Sunday, April 03, 2011

Happy 50th Birthday, Eddie Murphy

Eddie Murphy, most recently a mainstay of Dreamworks' Shrek franchise and an Academy Award nominee for his performance in Dreamgirls, celebrates his 50th birthday today - and man, does that make those of us who remember his rise to prominence as the up-and-coming teenage comic on Saturday Night Live feel old.

The urban legend goes that Eddie, showing the tenacity required for success in show business, got hired as a featured player for the 1980-1981 season by auditioning daily and unrelentingly for the show's staff. He joined a young cast in a no-win situation: succeed the original Not Ready For Prime Time Players (Chevy Chase, Gilda Radner, John Belushi, Dan Akyroyd, Jane Curtin, Garrett Morris and Laraine Newman, joined by Bill Murray in season 2) in the first season of the late-night comedy show not produced by series founder Lorne Michaels - and with most of the ace sketch writers who cranked out material for the first five seasons of Saturday Night Live having abandoned ship.

Eddie soon became the cleanup hitter on the spotty but at times outrageously funny SNL of the early 1980's, with such over-the-top sketches as Mr. Robinson's Neighborhood, The Velvet Jones School Of Technology and James Brown's Celebrity Hot Tub Party.

It was no surprise when Eddie soon hit the big time in Hollywood movies and earned Brinks trucks full of do-re-me for Paramount Pictures.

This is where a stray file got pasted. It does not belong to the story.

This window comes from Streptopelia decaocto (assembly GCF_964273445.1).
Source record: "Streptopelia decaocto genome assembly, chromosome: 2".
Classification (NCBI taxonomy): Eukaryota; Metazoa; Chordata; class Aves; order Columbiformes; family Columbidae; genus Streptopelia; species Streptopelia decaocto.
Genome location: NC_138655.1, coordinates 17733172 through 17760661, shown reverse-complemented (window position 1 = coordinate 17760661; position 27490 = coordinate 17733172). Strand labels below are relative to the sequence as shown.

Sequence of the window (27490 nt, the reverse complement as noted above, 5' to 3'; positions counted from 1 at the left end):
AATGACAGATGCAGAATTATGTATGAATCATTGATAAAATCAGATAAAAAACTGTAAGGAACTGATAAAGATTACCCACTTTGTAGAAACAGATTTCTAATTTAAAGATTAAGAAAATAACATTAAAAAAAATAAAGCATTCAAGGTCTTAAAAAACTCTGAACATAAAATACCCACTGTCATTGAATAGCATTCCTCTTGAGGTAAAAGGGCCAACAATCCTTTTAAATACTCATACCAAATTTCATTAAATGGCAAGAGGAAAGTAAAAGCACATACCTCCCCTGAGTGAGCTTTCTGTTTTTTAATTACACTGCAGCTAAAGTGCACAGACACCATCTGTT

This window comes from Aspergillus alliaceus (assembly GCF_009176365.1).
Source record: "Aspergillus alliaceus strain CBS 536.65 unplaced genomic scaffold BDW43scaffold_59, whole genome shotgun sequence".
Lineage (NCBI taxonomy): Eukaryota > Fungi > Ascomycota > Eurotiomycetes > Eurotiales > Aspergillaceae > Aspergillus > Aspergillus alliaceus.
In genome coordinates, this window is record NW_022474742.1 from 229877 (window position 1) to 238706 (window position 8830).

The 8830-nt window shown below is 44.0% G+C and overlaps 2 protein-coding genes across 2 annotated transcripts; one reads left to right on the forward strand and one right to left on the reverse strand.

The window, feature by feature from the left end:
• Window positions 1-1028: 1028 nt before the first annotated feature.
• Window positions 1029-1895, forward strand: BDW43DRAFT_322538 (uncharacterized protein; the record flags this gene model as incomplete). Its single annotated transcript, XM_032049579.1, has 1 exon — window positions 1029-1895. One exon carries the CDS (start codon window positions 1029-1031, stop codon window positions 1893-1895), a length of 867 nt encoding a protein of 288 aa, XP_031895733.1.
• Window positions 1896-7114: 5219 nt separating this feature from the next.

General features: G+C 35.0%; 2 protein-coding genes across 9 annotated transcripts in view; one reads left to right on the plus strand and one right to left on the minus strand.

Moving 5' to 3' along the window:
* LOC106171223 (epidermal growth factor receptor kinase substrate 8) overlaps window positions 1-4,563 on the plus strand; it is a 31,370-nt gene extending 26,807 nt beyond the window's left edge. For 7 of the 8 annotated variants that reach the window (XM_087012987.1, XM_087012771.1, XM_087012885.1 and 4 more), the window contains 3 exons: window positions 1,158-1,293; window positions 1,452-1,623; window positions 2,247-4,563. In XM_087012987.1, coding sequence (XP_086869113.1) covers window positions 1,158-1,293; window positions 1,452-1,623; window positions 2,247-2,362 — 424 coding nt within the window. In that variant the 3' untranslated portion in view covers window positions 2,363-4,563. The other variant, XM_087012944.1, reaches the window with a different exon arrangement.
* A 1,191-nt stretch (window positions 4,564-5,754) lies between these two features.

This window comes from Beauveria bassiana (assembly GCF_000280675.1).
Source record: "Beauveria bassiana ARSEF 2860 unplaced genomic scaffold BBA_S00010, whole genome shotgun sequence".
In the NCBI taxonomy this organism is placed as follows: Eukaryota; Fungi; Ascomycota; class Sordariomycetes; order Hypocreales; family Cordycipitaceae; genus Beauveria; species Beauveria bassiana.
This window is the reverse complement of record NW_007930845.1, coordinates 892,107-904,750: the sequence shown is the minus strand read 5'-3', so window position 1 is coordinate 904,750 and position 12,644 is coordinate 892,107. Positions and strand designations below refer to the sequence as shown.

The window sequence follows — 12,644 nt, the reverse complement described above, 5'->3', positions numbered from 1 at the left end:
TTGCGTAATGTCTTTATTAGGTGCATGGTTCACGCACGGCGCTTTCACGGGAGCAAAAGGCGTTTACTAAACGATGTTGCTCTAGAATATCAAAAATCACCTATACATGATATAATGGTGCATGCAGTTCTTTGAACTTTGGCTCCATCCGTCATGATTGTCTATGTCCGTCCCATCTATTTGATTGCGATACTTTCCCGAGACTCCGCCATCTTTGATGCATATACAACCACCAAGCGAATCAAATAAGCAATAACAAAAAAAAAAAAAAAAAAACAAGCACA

On the one hand, this blogger salutes Eddie Murphy, who will be hosting the 2012 Oscars, for making him laugh loudly - very loudly - and often over an extended stretch of years.

On the other hand, it's disappointing to not see Eddie's formidable acting and comedy chops more often these days. A new chapter as a versatile actor in a wide variety of provocative indie films, or even in offbeat comedies produced and written by Judd Apatow, Christopher Guest, Robert Smigel or the Coen Brothers does not sound like his style, but sure would be an intriguing prospect.


Kevin K. said...

Doesn't it seem like Eddie Murphy's career parallell's that of Jerry Lewis? Brash young comic breaks into movies and TV, convulsing both adults and younger fans for several years. Winning streak gradually devolves into a series of second-rate comedies. Consoles him by making a series of kiddie movies. Tries his hand at drama. Lives off the echo of past triumphs as bitterness seeps into his soul. Hell, Eddie even remade a Jerry Lewis movie. All he needs to do is find himself a telethon to host.

paul etcheverry said...

Well, let's hope Eddie isn't bitter these days. . . I still think he could do terrific work in movies, if he could accept the idea of not being the star.

He and Jerry Lewis share an ability to be devastatingly funny in one performance, weirdly soul-less and empty in another. With both, there are times when the sense of humanity beneath the jokes just isn't there.

The Reviewer said...

This is for eddie - a class film -

paul etcheverry said...

Agreed. Trading Places is a terrific and nuanced comedy that holds up well. Sorry we don't see more of Mr. Murphy and Mr. Ackroyd these days, but they have, after working nonstop in showbiz all those years, earned the right to stop and smell the roses.

paul etcheverry said...
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